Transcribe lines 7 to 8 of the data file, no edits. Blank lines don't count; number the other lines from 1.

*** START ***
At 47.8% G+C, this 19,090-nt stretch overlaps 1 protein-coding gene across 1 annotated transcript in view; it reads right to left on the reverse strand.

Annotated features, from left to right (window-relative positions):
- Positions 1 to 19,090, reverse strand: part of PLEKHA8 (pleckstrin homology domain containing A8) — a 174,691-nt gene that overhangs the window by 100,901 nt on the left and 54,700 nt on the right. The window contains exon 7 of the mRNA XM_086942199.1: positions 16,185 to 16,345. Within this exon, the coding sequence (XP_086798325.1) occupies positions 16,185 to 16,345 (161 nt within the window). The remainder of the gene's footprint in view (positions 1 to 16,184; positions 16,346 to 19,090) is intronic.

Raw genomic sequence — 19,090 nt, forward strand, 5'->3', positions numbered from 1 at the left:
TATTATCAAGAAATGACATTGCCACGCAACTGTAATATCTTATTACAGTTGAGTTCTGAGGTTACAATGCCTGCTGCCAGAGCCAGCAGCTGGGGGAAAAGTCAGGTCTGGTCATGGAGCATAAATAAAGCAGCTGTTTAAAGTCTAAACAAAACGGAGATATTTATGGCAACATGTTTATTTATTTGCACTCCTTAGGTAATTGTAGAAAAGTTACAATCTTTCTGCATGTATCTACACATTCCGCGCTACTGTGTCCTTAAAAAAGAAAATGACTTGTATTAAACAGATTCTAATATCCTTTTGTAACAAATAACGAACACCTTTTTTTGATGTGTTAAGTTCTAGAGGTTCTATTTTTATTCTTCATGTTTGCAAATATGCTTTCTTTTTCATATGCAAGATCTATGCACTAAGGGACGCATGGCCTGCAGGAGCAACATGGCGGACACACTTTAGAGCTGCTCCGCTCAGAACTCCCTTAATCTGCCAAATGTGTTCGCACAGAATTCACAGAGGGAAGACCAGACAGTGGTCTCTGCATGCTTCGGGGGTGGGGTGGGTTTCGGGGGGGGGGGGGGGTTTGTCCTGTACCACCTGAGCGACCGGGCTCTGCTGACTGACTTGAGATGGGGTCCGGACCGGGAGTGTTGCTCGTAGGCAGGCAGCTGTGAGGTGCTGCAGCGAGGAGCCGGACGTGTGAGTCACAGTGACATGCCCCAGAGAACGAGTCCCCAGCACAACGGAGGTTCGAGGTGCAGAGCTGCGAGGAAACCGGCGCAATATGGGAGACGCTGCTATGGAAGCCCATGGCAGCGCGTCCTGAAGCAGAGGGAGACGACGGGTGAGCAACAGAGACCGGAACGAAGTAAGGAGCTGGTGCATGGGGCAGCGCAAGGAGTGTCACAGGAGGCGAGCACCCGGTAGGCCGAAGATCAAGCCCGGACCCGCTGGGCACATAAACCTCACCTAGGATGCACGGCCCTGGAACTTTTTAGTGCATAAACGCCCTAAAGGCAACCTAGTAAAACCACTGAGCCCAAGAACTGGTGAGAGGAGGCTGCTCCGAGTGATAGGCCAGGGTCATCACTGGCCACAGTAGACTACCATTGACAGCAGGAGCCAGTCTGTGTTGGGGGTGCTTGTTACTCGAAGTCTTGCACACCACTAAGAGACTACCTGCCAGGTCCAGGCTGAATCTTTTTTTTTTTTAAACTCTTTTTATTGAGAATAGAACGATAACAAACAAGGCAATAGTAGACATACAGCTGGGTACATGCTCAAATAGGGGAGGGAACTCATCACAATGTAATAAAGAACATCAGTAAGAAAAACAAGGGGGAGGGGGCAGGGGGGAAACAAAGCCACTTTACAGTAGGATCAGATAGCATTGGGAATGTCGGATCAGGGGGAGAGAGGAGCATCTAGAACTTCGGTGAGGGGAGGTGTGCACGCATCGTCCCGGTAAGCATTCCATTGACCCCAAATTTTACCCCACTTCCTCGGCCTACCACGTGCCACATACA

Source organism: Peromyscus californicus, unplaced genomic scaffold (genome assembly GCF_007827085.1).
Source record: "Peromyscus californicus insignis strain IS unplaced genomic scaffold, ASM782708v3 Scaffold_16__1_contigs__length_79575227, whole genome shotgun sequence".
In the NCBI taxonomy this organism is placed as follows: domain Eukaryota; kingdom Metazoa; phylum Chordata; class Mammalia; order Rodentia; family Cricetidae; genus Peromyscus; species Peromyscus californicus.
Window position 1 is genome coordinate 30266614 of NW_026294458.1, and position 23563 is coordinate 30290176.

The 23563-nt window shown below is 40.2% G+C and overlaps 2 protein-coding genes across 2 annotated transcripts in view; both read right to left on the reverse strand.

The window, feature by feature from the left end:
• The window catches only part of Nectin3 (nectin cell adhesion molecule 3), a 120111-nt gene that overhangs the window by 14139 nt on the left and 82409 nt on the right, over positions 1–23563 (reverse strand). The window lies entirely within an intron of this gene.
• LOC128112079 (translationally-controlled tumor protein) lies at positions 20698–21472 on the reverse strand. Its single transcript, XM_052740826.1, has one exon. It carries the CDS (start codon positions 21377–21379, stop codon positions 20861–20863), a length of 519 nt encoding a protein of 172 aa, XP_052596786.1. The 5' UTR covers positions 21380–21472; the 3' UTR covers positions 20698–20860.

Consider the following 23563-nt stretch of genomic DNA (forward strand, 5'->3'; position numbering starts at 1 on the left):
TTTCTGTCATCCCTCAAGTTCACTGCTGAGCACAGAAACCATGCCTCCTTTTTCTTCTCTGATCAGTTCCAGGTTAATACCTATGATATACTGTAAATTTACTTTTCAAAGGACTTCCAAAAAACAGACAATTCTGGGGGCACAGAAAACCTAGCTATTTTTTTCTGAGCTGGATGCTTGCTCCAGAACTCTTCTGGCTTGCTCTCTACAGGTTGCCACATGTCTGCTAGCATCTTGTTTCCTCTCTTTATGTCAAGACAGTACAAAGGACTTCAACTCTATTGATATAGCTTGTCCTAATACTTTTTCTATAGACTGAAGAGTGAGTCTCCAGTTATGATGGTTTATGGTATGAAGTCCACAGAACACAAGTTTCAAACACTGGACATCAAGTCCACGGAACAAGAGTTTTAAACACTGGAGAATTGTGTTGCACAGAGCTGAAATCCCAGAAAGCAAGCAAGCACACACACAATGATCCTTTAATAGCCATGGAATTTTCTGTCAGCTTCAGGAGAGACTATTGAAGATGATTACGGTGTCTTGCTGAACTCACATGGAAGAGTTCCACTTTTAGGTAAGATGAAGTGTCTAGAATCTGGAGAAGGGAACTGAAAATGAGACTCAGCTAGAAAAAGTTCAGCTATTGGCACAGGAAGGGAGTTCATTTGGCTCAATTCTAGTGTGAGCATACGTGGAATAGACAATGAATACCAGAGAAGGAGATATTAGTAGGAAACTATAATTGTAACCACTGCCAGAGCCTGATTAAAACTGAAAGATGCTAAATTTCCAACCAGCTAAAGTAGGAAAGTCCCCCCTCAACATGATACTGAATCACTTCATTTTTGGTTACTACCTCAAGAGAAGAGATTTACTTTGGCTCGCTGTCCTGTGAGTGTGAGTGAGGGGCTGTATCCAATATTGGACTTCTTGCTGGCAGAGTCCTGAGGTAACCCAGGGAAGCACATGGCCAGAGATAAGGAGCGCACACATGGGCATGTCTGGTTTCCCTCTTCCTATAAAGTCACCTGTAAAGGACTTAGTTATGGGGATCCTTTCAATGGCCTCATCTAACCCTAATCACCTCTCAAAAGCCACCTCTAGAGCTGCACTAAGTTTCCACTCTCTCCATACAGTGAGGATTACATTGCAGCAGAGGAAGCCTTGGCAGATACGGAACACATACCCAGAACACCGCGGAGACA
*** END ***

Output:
Source record: "Peromyscus californicus insignis strain IS unplaced genomic scaffold, ASM782708v3 Scaffold_16__1_contigs__length_79575227, whole genome shotgun sequence".
In the NCBI taxonomy this organism is placed as follows: domain Eukaryota; kingdom Metazoa; phylum Chordata; class Mammalia; order Rodentia; family Cricetidae; genus Peromyscus; species Peromyscus californicus.